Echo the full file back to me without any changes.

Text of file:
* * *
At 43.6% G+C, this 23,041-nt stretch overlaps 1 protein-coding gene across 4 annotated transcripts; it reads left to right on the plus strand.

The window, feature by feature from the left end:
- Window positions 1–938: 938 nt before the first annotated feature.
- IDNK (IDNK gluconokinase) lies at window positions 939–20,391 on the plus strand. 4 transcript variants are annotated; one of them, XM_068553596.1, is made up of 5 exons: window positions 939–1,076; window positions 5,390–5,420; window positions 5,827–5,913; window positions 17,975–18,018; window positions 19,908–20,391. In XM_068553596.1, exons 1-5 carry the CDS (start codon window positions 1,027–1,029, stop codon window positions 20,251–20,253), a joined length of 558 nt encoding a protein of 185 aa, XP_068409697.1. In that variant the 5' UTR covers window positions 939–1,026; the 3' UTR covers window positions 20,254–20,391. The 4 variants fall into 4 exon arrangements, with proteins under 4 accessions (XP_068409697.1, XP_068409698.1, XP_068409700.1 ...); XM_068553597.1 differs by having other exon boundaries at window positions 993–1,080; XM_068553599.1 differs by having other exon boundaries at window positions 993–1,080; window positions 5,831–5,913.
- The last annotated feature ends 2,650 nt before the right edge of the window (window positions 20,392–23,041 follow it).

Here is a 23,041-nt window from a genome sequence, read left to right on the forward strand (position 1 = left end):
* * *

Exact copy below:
At 43.6% G+C, this 23,041-nt stretch overlaps 1 protein-coding gene across 4 annotated transcripts; it reads left to right on the plus strand.

The window, feature by feature from the left end:
- Window positions 1–938: 938 nt before the first annotated feature.
- IDNK (IDNK gluconokinase) lies at window positions 939–20,391 on the plus strand. 4 transcript variants are annotated; one of them, XM_068553596.1, is made up of 5 exons: window positions 939–1,076; window positions 5,390–5,420; window positions 5,827–5,913; window positions 17,975–18,018; window positions 19,908–20,391. In XM_068553596.1, exons 1-5 carry the CDS (start codon window positions 1,027–1,029, stop codon window positions 20,251–20,253), a joined length of 558 nt encoding a protein of 185 aa, XP_068409697.1. In that variant the 5' UTR covers window positions 939–1,026; the 3' UTR covers window positions 20,254–20,391. The 4 variants fall into 4 exon arrangements, with proteins under 4 accessions (XP_068409697.1, XP_068409698.1, XP_068409700.1 ...); XM_068553597.1 differs by having other exon boundaries at window positions 993–1,080; XM_068553599.1 differs by having other exon boundaries at window positions 993–1,080; window positions 5,831–5,913.
- The last annotated feature ends 2,650 nt before the right edge of the window (window positions 20,392–23,041 follow it).

Here is a 23,041-nt window from a genome sequence, read left to right on the forward strand (position 1 = left end):